I have long noted that when Yeshua believers tell their story, they tend to fall into predictable patterns. One pattern is the “I was raised in a Jewish home, but never got anything out of it, until later in life when I came across Yeshua, and now I feel more Jewish than ever.” People who employ this template always fail to note the likelihood that the reason they or their family got so little out of their Jewish experience is that they underinvested in it. Although common fifty years ago, fortunately one almost never hears this diatribe anymore. This tired old template deserves to be put into a box and sold cheaply at your next garage sale.
Another template one often encounters is one which focuses on how and why one began to investigate the evidences for Yeshua faith, how the texts and facts began to have a logical coherence which after a while could no longer be denied. The problem with this approach is that it omits something which many Yeshua believers will freely admit was present in their own experience, but is absent from the way they tell their story either to others or to themselves. This missing element is the element of encounter.
It is certainly true in my case, and in the cases of so many others I know, that when one revisits memories of how one came to Yeshua-faith, there is this element of encounter, this sense, and often this experience, of encountering something other which is compelling, powerful, transformational, and central to moving onward in an authentic life with God. After all, our tradition calls us to “Love the LORD your God with all your heart, with all our soul, and with all your mind.” Anything that compellingly draws us in that direction should not be ignored.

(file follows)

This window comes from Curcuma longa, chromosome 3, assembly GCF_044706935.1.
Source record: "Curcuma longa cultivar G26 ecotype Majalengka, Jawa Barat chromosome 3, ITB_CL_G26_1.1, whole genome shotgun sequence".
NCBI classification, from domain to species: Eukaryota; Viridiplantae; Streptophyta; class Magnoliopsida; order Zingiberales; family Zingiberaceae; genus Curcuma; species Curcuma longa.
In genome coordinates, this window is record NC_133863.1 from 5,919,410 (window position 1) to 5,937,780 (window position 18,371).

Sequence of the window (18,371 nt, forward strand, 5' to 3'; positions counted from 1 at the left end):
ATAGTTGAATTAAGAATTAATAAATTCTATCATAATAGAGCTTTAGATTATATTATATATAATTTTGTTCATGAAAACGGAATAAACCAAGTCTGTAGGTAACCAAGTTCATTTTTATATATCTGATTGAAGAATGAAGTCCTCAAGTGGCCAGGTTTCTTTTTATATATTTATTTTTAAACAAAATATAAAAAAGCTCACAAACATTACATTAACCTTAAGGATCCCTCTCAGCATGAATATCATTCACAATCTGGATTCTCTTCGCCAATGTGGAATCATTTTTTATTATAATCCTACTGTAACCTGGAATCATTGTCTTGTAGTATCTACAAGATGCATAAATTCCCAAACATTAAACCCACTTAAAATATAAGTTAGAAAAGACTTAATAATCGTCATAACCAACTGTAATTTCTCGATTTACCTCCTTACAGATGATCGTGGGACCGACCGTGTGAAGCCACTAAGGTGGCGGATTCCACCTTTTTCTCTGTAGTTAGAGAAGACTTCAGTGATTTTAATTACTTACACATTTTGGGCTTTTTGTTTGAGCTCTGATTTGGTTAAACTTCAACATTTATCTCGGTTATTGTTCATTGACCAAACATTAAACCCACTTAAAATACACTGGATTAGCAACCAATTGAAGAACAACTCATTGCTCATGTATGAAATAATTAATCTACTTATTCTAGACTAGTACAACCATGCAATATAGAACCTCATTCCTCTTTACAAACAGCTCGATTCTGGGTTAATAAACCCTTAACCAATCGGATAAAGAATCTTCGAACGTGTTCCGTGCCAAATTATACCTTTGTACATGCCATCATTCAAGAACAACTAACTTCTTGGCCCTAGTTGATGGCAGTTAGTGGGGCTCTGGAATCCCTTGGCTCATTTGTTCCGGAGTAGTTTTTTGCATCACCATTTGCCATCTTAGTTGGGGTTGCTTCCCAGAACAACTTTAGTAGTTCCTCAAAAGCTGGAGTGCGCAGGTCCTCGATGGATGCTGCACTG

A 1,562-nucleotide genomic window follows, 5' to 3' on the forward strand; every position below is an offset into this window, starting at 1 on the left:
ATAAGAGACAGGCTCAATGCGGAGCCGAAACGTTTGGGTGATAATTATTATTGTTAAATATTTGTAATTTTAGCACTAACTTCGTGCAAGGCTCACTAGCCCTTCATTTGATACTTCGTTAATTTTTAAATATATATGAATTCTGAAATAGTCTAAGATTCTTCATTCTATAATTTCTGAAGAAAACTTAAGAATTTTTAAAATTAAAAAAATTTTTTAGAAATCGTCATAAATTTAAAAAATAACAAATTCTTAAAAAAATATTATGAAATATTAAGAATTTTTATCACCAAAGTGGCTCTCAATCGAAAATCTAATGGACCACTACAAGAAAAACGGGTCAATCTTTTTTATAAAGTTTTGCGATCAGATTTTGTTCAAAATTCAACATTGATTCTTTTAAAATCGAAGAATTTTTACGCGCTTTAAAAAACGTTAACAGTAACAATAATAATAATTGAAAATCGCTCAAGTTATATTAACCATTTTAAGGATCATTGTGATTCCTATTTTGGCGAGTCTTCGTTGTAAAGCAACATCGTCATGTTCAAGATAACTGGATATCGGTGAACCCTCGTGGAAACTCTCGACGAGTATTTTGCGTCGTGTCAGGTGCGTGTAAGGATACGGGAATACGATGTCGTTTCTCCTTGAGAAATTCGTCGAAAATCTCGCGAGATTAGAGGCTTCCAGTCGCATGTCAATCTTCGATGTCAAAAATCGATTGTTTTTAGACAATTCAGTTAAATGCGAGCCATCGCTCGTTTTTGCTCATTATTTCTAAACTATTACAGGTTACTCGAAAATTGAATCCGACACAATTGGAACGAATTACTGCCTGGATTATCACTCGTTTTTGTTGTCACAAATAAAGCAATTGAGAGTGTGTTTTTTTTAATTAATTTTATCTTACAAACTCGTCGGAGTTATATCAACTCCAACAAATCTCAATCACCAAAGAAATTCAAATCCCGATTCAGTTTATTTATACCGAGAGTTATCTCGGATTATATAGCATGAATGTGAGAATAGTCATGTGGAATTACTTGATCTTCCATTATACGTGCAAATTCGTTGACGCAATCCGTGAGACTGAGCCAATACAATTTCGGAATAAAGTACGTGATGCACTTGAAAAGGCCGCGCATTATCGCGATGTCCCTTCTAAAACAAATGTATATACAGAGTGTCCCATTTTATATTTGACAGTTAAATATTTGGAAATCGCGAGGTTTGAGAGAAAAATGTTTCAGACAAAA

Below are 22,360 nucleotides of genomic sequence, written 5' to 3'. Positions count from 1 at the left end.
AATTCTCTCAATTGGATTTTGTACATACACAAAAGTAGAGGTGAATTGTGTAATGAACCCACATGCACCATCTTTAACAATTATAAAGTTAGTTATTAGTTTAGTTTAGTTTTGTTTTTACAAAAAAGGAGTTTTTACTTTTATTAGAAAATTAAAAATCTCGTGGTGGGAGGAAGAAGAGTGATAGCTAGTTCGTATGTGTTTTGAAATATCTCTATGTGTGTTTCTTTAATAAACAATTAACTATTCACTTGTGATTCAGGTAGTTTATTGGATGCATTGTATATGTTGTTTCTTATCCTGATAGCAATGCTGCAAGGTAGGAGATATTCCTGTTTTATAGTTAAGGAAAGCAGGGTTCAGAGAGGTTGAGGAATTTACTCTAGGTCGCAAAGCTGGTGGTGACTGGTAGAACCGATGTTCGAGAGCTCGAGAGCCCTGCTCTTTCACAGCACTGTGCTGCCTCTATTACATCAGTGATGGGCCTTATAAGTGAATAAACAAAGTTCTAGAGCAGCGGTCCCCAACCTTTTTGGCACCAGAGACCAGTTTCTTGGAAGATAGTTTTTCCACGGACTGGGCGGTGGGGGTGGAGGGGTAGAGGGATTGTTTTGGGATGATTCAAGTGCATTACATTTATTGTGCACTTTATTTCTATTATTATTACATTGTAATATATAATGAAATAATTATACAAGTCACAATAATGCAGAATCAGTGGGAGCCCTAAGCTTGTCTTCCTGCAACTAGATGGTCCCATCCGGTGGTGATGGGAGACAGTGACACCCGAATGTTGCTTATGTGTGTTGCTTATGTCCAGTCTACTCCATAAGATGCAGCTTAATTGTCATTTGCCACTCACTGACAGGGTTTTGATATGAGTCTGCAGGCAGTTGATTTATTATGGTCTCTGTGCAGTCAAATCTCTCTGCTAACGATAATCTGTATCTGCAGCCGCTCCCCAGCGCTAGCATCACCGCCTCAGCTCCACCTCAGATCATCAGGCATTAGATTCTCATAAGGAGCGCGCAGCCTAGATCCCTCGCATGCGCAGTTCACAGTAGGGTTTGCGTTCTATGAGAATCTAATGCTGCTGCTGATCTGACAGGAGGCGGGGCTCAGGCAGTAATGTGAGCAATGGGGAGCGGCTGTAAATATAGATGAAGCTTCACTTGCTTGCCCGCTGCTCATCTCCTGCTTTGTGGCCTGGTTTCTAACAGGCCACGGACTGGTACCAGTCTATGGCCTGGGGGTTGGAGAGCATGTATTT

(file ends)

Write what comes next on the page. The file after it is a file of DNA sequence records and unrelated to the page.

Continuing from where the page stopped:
Here at Interfaithfulness, we believe that relationship with God is intrinsically transformational. Part of that transformation involves developing a deep, wide, warm, and relational engagement with all of scripture. This should not be understood to be a merely intellectual or cultural pursuit. Rather, encountering scripture in this fashion, especially in company with others involved in the pursuit, is itself intensely transformational. This is why we are investing ourselves in developing our program The Jewish Advantage, which aims to establish small communities of people engaged in this pursuit. And of course, through our Spiritual C.O.R.E. Coaching and Interfaithfulness Coaching we also examine components and context for a transformational spirituality.
And apart from such transformation, why bother attending a congregation? Why bother with spirituality at all? Why imagine we are able or entitled to attract, win, and hold the loyalty of the people we want to reach? Why waste their time with mediocrity and shtick, when we are called to cultivate and offer so much more?
Good questions. But how will we answer them?
The above referenced article is Harold Berman, “Intermarriage,” 08/19/2013,Jerusalem Post.[ Breaking New]s. http://www.jpost.com/Opinion/Columnists/On-intermarriage-323598